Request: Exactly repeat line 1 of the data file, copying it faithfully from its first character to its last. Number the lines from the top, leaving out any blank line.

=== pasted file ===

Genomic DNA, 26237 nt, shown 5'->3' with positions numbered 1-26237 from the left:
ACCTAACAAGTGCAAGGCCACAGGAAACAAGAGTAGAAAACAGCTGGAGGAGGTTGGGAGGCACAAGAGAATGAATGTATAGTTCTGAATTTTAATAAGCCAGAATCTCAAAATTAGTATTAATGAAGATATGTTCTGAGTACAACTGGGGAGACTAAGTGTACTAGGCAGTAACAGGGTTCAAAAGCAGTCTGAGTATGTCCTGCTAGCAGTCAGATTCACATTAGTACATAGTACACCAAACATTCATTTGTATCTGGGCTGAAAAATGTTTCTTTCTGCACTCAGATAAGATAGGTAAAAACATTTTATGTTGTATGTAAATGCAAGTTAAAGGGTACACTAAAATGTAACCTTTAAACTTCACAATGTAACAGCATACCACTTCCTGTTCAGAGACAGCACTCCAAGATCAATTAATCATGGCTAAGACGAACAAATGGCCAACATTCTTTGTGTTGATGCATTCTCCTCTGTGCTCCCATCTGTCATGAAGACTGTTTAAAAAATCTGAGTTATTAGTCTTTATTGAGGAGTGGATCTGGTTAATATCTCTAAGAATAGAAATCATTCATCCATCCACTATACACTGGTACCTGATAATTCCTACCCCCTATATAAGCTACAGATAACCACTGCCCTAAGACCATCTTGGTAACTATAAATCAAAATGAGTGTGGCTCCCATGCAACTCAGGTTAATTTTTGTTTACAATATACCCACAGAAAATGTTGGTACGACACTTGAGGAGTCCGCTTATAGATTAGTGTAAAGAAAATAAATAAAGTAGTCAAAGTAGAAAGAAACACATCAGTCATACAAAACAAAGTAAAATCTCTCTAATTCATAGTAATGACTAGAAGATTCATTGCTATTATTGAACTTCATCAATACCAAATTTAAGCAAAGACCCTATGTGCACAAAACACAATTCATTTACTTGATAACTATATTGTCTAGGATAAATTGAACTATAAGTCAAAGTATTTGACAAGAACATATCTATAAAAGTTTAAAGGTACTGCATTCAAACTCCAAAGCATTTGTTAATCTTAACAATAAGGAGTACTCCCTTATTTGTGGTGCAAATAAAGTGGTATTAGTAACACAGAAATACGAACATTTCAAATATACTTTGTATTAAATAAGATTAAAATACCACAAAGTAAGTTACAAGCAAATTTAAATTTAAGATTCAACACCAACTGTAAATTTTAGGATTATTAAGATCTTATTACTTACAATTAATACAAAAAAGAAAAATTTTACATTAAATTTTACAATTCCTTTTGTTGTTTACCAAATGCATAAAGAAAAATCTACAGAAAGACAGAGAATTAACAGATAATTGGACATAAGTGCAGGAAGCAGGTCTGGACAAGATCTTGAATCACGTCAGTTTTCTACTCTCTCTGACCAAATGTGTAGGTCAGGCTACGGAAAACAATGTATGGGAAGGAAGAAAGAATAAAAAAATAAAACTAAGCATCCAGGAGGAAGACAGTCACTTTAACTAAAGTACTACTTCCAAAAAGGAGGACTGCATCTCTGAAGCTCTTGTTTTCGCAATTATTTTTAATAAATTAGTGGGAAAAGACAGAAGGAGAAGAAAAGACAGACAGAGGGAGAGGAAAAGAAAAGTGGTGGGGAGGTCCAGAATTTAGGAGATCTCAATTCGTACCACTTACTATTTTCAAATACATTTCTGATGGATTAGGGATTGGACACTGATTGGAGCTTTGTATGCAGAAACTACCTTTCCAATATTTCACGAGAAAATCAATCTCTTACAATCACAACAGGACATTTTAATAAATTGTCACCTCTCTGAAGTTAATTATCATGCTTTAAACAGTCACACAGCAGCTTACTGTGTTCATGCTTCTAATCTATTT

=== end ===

Genomic DNA, 26237 nt, shown 5'->3' with positions numbered 1-26237 from the left: